The Man in Blue


Motivation and mentorship

In Steve Biddulph’s Raising Boys he laments the lack of structured mentorship in modern society – “Mentoring today is mostly unplanned and piecemeal, and lots of young men don’t receive any mentoring at all. Those doing the mentoring – sports coaches, uncles, teachers, and bosses – rarely understand their role and may do it badly.” As in life, so in startups.

Startups often have a sink-or-swim mentality that weeds out those not “flexible” or “driven” enough to deal with an ever-changing environment. In the early days I think this is understandable: you don’t have the time to help out others when you’re performing five roles and working dawn till dusk. However, as you start developing depth within your company and you begin to give away your Lego, a natural type of mentoring emerges. This mentoring, however, is mostly unplanned and piecemeal, and lots of startup employees don’t receive any mentoring at all. Those doing the mentoring – founders, teammates, and bosses – rarely understand their role and may do it badly. (Remind you of something?)

Mentorship is an incredibly important part of growing from a startup into a successful company. One of the strongest motivators for someone to join a new company is to learn from the experienced team that they are joining. Being able to provide them with the mentorship to effectively make that happen is an important part of making sure that people are happy and engaged in the work that they are doing.

We’ve long understood the value of mentorship when bringing a new person into the fold at Canva, and we’re constantly on the lookout for team members who exhibit the skills and the empathy to be able to effectively shepherd a newcomer through the quirks and challenges of joining a fast-growing startup. But it feels like we’ve levelled up recently and have really discovered the power of mentorship for everyone in the company; to continually help everyone with what they do, no matter how long they’ve been there or how “senior” they might be.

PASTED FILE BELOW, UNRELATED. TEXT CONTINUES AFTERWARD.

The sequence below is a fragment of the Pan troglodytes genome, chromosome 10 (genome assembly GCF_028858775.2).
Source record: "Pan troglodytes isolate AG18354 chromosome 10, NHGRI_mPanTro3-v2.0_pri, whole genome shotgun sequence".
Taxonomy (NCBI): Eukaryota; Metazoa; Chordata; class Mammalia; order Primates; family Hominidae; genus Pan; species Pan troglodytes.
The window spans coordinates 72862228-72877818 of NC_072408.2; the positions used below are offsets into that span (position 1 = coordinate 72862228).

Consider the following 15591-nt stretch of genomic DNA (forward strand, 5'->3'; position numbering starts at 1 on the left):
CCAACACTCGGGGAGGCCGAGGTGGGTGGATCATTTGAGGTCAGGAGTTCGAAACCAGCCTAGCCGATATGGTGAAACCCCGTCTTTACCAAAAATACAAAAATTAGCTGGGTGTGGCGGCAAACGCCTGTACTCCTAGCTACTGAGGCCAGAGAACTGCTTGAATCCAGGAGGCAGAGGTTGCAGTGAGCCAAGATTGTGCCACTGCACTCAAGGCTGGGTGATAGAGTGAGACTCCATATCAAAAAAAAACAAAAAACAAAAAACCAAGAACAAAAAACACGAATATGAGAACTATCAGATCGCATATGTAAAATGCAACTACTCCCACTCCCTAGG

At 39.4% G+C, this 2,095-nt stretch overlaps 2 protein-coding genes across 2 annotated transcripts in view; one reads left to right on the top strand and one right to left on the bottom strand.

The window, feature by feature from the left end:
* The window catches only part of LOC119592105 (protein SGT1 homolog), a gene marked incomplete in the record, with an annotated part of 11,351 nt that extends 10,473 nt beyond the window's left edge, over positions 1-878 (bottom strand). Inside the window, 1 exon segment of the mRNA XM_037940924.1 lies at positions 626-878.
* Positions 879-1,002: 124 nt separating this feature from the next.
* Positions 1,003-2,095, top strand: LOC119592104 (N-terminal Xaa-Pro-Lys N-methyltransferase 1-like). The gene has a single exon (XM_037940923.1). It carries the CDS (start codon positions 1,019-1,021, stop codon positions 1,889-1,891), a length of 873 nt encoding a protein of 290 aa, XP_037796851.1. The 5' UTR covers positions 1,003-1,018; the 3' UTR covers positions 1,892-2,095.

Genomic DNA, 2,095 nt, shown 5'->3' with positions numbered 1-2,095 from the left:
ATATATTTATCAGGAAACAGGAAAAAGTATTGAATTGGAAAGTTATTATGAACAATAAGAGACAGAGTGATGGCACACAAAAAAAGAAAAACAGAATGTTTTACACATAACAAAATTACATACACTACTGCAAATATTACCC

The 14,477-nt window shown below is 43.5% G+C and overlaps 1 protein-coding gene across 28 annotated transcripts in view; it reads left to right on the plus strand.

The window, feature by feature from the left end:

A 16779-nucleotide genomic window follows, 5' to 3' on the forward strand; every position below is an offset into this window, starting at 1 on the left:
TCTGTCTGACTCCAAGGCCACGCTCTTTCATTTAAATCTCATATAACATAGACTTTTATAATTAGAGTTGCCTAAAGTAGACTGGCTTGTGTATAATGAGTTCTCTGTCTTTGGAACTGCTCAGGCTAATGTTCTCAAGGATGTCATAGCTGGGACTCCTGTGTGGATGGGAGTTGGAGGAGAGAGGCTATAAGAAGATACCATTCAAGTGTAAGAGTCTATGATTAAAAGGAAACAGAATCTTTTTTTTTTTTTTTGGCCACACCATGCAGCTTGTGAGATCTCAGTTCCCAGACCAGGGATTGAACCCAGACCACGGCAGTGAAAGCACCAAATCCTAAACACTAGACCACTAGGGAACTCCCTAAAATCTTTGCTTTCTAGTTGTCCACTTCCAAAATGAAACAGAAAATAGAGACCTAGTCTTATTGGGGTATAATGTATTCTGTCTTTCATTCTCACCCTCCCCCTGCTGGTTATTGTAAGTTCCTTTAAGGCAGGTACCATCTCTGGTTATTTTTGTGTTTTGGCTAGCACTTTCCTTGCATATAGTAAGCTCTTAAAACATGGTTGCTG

I’ve certainly taken a much more purposeful approach in my role as a mentor at Canva. This has not only helped me to be clearer about what outcomes my mentees can expect from our relationship, but it has also helped me structure my time more effectively as well. One of the biggest things I struggle with as the company grows is to split my time between helping others and working on the ideas/designs/prototypes that will guide the future of the product. By aiming to become a more effective and efficient mentor it also helps me to give more time to focused individual work, which is one of the areas that I draw my greatest satisfaction from.

One approach that I’m taking towards mentoring at the moment was drawn from Cynthia Maxwell’s approach to tracking flow. It basically tracks a person’s challenge levels versus their skill development and helps uncover any overly stressful period or waning of interest, in a way that is personalised to them. I’m still in the early stages of rolling it out, but hopefully as we gather more longitudinal data together it will help me spot any patterns in my team members’ motivations and help them find work that they find both challenging and rewarding. It has elements of both mentoring and coaching in it, but I think that distinction is best left for another post.

If you have any tips for mentoring (particularly in the fields of design and product) then I’d love to hear about them.

Cameron Adams Cameron Adams is a co-founder and Chief Product Officer at Canva, where he leads the design & product teams and focuses on future product directions & innovative experiences. Read a bit more about him ›